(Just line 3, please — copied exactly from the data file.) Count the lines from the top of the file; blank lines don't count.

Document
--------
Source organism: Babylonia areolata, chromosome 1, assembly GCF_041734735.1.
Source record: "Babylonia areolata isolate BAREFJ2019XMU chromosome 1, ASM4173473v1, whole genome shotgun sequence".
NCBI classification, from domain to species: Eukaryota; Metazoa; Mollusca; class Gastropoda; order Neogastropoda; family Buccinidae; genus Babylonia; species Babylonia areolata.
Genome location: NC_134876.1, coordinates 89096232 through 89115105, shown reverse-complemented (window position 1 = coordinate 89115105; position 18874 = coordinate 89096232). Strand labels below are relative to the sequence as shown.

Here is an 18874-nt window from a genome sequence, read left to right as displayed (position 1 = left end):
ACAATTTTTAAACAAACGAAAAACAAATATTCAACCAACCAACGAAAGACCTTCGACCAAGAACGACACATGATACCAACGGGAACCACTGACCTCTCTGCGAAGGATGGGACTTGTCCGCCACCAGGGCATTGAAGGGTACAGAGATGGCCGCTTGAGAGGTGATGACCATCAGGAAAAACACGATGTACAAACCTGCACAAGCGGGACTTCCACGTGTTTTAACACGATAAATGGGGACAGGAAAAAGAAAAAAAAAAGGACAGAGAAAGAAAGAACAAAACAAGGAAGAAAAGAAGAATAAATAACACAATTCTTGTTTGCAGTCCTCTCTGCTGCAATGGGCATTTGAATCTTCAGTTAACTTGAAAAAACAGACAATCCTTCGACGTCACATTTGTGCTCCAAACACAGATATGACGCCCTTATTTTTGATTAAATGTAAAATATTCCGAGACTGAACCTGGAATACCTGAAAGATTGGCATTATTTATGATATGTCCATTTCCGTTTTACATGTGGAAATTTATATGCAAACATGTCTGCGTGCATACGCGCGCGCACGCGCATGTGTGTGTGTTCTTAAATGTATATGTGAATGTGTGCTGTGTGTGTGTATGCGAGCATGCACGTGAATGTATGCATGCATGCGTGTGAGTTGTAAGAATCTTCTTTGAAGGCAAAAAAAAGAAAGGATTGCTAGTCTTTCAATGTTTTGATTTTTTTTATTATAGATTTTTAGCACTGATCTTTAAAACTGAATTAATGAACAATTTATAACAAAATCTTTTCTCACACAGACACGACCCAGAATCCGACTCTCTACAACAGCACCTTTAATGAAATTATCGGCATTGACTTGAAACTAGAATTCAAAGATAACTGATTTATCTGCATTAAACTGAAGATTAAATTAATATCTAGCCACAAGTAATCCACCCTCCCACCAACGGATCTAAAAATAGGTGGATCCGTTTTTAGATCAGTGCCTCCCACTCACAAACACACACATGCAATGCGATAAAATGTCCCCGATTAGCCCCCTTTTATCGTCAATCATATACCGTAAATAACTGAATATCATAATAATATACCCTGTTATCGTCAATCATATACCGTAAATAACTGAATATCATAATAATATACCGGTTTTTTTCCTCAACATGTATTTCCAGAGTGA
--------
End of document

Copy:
NCBI classification, from domain to species: Eukaryota; Metazoa; Mollusca; class Gastropoda; order Neogastropoda; family Buccinidae; genus Babylonia; species Babylonia areolata.